Arise, shine, for your light has come,
and the glory of the LORD has risen upon you.
For behold, darkness shall cover the earth,
and thick darkness the peoples;
but the LORD will arise upon you,
and his glory will be seen upon you.
And nations shall come to your light,
and kings to the brightness of your rising.
– Isaiah 60:1–3
R. Reed Lessing writes:
Isaiah 56-66 begins with Yahweh’s clarion call that “My salvation is near in coming” (56:1). What follows is, by and large, a description of the community’s horrendous state and its inability to live up to Yahweh’s covenant standards of “justice” and “righteousness” (56:1). Despicable leadership (56:9-12) and gross idolatry (57:3-13a) plague the people. Darkness, depravity, and death abound (59:2-11). So what does Yahweh do? He hides His face (59:2). And how do the faithful respond? In the only way that makes sense. Lost in gloom and experiencing divine judgment, they confess their sins (59:12-15a). Yahweh responds by donning the armor of a warrior and fighting to rescue His faithful remnant (59:15b-19). He also sends the Redeemer, who will come to Zion for those who repent of their sins (59:20). Yahweh further promises a covenant with them through His Spirit-empowered Suffering Servant: the Spirit and the words given to the Servant will continue to abide with the Servant and will also be given to the Servant’s offspring (the faithful remnant), even to the offspring’s offspring forevermore (59:21).
These bright rays that emerge at the end of chapter 59 explode in radiant color in chapter 60. Isaiah had promised that all flesh will see Yahweh’s glory (40:5), and now this incarnational glory (see Jn 1:14) rises upon Zion, who is addressed as a woman throughout chapter 60. She is quite the lady to behold! In the ancient Near East the female metaphor for a city was common, probably because cities were conceptualized as nurturing birth mothers of their inhabitants. Jerusalem was depicted with maternal images earlier in Isaiah. That imagery is reinforced throughout chapter 60 by Yahweh addressing Zion as a woman, including language such as “your sons” and “your daughters” (60:4); through the chapter the pronouns translated as “you” and “your” are feminine singular. The personification of Zion as a female city brings with it great theological and rhetorical power. An early church dictum is that no one can call God “Father” unless the church is his spiritual birth “mother.” …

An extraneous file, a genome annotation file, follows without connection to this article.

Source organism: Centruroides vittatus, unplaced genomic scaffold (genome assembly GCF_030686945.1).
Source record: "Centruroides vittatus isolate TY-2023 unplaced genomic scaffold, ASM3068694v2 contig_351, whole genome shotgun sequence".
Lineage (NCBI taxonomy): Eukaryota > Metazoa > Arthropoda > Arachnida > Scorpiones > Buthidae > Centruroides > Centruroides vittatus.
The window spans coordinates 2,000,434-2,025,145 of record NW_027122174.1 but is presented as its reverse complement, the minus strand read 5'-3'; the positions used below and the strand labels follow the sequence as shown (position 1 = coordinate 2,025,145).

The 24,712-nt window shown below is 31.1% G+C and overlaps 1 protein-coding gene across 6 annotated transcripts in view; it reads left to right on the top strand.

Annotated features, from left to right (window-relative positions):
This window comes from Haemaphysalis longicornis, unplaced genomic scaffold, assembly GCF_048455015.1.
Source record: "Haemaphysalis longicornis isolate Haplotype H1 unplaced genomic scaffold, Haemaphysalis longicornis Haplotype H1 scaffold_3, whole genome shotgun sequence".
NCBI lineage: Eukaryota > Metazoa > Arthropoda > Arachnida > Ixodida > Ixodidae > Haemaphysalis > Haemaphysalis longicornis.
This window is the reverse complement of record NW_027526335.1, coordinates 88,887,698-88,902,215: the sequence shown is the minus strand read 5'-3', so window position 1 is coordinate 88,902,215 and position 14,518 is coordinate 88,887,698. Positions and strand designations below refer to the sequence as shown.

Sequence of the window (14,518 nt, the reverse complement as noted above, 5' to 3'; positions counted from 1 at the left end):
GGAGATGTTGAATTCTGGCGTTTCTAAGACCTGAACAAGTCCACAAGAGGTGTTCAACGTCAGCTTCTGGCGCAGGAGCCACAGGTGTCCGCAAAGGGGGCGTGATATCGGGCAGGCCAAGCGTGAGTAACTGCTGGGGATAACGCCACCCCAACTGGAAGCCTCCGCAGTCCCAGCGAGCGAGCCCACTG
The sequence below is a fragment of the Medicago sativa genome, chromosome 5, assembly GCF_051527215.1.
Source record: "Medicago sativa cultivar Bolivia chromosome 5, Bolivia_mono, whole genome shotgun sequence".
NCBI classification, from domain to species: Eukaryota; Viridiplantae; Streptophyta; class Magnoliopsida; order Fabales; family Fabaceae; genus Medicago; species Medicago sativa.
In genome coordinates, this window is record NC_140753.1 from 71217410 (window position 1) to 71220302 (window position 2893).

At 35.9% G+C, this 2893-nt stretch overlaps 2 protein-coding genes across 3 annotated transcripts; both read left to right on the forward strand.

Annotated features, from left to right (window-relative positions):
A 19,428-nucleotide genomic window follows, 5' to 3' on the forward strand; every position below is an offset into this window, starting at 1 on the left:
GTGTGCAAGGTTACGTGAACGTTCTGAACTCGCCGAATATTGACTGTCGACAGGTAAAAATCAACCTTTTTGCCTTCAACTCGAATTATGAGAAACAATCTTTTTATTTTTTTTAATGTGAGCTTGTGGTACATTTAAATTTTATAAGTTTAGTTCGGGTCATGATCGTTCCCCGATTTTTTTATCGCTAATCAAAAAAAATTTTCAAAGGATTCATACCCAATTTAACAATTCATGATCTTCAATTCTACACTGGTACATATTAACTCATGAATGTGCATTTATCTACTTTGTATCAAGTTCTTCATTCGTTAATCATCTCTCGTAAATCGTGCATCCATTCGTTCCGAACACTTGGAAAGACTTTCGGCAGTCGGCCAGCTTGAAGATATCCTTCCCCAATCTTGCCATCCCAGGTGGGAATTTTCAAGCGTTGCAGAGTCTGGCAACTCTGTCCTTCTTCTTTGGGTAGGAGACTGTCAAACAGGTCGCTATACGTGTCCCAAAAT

The imperative “shine” (60:1) constitutes a promise. It “is not a mere admonition, but a word of power which puts new life into her [Zion’s] limbs.” Yahweh’s command is an efficacious word that accomplishes what it says. … In Isaiah 60:1 the call is not just mere talk about something. It makes something happen, for the word empowers what it says (55:10-11). The command to arise is accompanied by the strength to fulfill the order.’
And we have the same promise: “for God, who said, ‘Out of darkness let light shine,’ is the one who has shone in our hearts for [giving us] the illumination of the knowledge of the glory of God in the face of Jesus Christ” (2 Cor 4:6). Both the initial conversion and the subsequent life of faith are the result of God’s almighty word.
MEMORY WORK – Shorter Catechism Q/A 17
Q. 17. Into what estate did the fall bring mankind?
A. The fall brought mankind into an estate of sin and misery.